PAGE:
A Statute of Limitations is a law passed by the Utah legislature and signed by the governor. It sets an outside limit on when a lawsuit can be filed. In other words, a lawsuit must be filed before a certain amount of time has passed. If the lawsuit is not timely filed, the case will be dismissed at the request of the defendant.
Some common Statutes of Limitations in Utah are:
- Personal Injury — 4 years
- Injury to Personal Property — 3 years
- Breach of oral contract — 4 years
- Breach of written contract — 6 years
- Defamation/Libel — 1 year
- Wrongful Death — 2 years
- Product Liability — 2 years
- Medical malpractice — 2 years
- Assault — 1 year
- Claim against Governmental Entity — 1 year
- Claim against Insurance Company — 3 years
This list is simply an overview. There are several complex rules that govern statutes of limitations. Here are a few examples:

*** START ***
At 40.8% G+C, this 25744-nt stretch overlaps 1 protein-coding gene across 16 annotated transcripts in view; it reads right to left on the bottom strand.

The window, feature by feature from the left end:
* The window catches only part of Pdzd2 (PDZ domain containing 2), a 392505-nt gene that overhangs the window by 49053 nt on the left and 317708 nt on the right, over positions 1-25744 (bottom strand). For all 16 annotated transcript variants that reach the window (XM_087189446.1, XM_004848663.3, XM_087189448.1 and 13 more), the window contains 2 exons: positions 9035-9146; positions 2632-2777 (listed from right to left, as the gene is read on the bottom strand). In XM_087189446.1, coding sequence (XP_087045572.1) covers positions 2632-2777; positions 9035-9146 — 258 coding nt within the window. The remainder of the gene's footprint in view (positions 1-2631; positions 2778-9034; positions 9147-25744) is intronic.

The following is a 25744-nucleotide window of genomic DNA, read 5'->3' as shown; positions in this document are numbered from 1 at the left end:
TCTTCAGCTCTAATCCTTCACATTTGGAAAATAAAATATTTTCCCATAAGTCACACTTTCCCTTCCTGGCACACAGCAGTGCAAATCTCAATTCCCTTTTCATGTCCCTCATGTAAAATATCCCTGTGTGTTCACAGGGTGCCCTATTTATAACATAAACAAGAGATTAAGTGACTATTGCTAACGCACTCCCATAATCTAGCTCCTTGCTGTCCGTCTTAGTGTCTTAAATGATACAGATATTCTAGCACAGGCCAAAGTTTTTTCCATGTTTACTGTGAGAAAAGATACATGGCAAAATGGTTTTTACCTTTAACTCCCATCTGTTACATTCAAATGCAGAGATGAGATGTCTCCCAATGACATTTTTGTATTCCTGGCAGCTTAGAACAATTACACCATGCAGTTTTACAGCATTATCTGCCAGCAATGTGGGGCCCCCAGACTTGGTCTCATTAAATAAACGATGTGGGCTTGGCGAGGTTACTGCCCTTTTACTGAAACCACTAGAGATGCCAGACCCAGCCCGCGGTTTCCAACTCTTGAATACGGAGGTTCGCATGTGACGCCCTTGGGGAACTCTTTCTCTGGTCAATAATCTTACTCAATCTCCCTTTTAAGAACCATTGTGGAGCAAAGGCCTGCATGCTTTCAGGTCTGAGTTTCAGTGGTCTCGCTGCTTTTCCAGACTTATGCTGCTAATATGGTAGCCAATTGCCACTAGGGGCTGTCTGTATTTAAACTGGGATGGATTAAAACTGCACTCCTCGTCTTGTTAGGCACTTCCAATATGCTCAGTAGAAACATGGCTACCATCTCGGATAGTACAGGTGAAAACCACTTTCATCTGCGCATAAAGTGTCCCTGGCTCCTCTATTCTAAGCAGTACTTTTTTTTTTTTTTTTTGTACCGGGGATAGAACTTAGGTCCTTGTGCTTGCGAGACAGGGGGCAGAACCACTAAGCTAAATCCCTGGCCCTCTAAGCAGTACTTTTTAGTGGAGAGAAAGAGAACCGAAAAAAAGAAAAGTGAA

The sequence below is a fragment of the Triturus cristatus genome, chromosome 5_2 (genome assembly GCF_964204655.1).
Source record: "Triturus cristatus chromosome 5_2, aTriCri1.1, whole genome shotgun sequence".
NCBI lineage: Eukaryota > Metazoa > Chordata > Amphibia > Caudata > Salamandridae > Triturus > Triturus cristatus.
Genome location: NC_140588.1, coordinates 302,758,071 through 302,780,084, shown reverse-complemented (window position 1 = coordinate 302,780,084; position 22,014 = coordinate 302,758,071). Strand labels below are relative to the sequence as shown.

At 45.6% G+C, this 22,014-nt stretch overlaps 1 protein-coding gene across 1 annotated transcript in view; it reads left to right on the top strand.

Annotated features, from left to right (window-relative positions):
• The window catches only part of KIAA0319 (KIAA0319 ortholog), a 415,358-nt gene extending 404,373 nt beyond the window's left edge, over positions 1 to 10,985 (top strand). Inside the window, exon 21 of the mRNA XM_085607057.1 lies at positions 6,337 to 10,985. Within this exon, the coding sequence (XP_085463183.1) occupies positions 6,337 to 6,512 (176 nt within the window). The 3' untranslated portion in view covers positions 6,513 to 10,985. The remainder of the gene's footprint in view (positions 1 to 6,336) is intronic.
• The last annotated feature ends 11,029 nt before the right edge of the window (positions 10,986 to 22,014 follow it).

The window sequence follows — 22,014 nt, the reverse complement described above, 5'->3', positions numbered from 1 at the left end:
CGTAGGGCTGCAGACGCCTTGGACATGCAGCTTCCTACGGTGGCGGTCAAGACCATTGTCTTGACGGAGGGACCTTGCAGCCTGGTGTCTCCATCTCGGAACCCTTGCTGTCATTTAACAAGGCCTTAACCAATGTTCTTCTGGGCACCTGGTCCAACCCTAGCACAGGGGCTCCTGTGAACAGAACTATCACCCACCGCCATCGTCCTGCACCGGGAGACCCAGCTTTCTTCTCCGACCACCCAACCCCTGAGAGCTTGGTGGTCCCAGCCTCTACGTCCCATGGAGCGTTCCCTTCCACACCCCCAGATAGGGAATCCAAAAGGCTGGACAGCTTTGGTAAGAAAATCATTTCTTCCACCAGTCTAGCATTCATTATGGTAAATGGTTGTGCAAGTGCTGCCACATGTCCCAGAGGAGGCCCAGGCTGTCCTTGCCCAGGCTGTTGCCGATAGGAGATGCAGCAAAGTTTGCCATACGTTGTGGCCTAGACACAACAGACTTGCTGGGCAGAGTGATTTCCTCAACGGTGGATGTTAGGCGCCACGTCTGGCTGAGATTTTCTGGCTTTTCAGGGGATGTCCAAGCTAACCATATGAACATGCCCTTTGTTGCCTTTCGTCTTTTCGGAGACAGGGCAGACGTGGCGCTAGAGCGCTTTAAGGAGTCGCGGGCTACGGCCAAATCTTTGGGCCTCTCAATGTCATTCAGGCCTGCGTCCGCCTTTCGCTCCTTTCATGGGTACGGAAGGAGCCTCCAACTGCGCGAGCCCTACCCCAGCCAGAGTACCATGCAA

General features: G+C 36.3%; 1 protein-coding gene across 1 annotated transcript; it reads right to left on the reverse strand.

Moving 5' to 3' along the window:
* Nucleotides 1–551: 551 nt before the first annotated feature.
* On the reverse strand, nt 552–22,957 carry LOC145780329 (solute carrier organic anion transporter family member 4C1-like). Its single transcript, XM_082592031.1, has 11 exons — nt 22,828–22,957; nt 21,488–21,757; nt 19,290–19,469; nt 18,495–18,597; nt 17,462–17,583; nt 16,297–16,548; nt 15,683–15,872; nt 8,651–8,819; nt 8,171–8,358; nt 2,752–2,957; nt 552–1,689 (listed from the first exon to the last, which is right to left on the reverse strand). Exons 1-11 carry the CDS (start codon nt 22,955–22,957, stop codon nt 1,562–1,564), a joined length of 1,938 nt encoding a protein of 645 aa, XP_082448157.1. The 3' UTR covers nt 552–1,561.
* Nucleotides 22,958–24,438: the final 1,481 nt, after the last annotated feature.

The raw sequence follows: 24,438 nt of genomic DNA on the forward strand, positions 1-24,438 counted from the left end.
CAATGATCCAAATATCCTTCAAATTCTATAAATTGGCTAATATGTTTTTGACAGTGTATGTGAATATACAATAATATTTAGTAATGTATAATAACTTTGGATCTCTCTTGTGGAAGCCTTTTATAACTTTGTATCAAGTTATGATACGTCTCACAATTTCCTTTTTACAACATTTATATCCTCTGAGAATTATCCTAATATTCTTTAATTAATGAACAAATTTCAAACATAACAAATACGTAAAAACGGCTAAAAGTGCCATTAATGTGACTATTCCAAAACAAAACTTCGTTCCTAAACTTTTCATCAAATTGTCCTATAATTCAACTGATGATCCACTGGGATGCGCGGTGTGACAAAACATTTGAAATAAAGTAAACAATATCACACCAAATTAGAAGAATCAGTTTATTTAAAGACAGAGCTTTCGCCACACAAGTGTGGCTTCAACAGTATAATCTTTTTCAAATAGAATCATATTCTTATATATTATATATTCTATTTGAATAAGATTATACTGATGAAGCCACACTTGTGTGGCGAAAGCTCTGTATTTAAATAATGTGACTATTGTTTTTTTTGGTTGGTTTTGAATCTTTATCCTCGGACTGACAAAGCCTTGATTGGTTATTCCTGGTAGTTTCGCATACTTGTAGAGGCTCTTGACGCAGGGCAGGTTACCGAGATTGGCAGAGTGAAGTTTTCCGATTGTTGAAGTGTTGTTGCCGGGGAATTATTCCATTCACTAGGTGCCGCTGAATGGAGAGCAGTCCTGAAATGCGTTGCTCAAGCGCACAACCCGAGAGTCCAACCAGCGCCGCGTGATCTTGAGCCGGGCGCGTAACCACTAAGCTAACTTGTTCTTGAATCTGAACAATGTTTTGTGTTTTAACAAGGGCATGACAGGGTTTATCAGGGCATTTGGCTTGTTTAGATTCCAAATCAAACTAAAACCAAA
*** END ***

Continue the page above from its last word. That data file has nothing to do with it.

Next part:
- When a claim belongs to a minor (the child is the one suing) the statute of limitations generally doesn’t begin running until the minor turns 18;
- When payments are made on a contract, each payment resets the Statute of Limitations;
- When someone tries to hide wrongdoing, the statute of limitations may not start to run until the wrong is discovered;
- When a claim is made against a governmental entity, paperwork must be served against the governmental entity, the lawsuit doesn’t need to be filed until after that.
This isn’t a comprehensive list of Statutes of Limitations and the rules governing them. If you have a question, please feel free to email or call.